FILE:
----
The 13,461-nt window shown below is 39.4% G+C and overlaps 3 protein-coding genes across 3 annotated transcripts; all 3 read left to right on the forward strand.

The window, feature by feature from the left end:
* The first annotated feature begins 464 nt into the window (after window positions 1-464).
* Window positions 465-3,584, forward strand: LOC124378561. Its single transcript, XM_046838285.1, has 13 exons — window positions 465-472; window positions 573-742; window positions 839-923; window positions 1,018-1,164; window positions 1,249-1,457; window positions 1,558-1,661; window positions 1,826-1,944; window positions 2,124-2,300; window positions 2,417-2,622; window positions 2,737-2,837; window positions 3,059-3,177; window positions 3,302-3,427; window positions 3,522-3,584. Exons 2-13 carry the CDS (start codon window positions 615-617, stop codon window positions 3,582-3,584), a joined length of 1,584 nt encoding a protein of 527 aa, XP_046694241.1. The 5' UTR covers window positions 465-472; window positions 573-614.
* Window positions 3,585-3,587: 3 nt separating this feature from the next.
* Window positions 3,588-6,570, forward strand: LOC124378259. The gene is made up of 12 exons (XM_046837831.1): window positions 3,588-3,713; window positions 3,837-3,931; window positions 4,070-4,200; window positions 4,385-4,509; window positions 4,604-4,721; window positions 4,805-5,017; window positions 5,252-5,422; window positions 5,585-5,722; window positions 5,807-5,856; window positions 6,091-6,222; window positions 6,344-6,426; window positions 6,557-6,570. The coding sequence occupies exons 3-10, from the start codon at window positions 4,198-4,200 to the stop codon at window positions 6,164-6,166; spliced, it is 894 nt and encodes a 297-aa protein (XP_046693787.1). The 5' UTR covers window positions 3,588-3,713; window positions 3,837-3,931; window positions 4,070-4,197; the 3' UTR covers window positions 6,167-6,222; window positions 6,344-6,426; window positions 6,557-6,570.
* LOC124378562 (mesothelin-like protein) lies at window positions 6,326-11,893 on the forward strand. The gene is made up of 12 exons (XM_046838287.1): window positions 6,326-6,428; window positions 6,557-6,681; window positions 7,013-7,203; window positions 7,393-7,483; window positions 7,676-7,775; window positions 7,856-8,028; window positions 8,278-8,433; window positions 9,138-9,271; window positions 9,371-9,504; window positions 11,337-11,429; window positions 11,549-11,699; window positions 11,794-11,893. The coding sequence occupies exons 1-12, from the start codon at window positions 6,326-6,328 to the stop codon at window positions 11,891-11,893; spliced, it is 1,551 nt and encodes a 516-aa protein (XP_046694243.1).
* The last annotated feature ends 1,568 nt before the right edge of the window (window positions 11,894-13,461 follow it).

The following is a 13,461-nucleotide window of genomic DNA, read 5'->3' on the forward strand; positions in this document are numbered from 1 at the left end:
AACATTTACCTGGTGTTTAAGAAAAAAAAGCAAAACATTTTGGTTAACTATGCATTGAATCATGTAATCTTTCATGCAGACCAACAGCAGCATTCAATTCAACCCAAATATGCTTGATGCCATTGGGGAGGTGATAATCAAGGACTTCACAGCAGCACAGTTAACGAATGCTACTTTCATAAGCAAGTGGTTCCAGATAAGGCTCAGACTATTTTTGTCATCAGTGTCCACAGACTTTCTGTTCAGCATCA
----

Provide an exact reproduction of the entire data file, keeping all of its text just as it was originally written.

The 13,461-nt window shown below is 39.4% G+C and overlaps 3 protein-coding genes across 3 annotated transcripts; all 3 read left to right on the forward strand.

The window, feature by feature from the left end:
* The first annotated feature begins 464 nt into the window (after window positions 1-464).
* Window positions 465-3,584, forward strand: LOC124378561. Its single transcript, XM_046838285.1, has 13 exons — window positions 465-472; window positions 573-742; window positions 839-923; window positions 1,018-1,164; window positions 1,249-1,457; window positions 1,558-1,661; window positions 1,826-1,944; window positions 2,124-2,300; window positions 2,417-2,622; window positions 2,737-2,837; window positions 3,059-3,177; window positions 3,302-3,427; window positions 3,522-3,584. Exons 2-13 carry the CDS (start codon window positions 615-617, stop codon window positions 3,582-3,584), a joined length of 1,584 nt encoding a protein of 527 aa, XP_046694241.1. The 5' UTR covers window positions 465-472; window positions 573-614.
* Window positions 3,585-3,587: 3 nt separating this feature from the next.
* Window positions 3,588-6,570, forward strand: LOC124378259. The gene is made up of 12 exons (XM_046837831.1): window positions 3,588-3,713; window positions 3,837-3,931; window positions 4,070-4,200; window positions 4,385-4,509; window positions 4,604-4,721; window positions 4,805-5,017; window positions 5,252-5,422; window positions 5,585-5,722; window positions 5,807-5,856; window positions 6,091-6,222; window positions 6,344-6,426; window positions 6,557-6,570. The coding sequence occupies exons 3-10, from the start codon at window positions 4,198-4,200 to the stop codon at window positions 6,164-6,166; spliced, it is 894 nt and encodes a 297-aa protein (XP_046693787.1). The 5' UTR covers window positions 3,588-3,713; window positions 3,837-3,931; window positions 4,070-4,197; the 3' UTR covers window positions 6,167-6,222; window positions 6,344-6,426; window positions 6,557-6,570.
* LOC124378562 (mesothelin-like protein) lies at window positions 6,326-11,893 on the forward strand. The gene is made up of 12 exons (XM_046838287.1): window positions 6,326-6,428; window positions 6,557-6,681; window positions 7,013-7,203; window positions 7,393-7,483; window positions 7,676-7,775; window positions 7,856-8,028; window positions 8,278-8,433; window positions 9,138-9,271; window positions 9,371-9,504; window positions 11,337-11,429; window positions 11,549-11,699; window positions 11,794-11,893. The coding sequence occupies exons 1-12, from the start codon at window positions 6,326-6,328 to the stop codon at window positions 11,891-11,893; spliced, it is 1,551 nt and encodes a 516-aa protein (XP_046694243.1).
* The last annotated feature ends 1,568 nt before the right edge of the window (window positions 11,894-13,461 follow it).

The following is a 13,461-nucleotide window of genomic DNA, read 5'->3' on the forward strand; positions in this document are numbered from 1 at the left end:
AACATTTACCTGGTGTTTAAGAAAAAAAAGCAAAACATTTTGGTTAACTATGCATTGAATCATGTAATCTTTCATGCAGACCAACAGCAGCATTCAATTCAACCCAAATATGCTTGATGCCATTGGGGAGGTGATAATCAAGGACTTCACAGCAGCACAGTTAACGAATGCTACTTTCATAAGCAAGTGGTTCCAGATAAGGCTCAGACTATTTTTGTCATCAGTGTCCACAGACTTTCTGTTCAGCATCA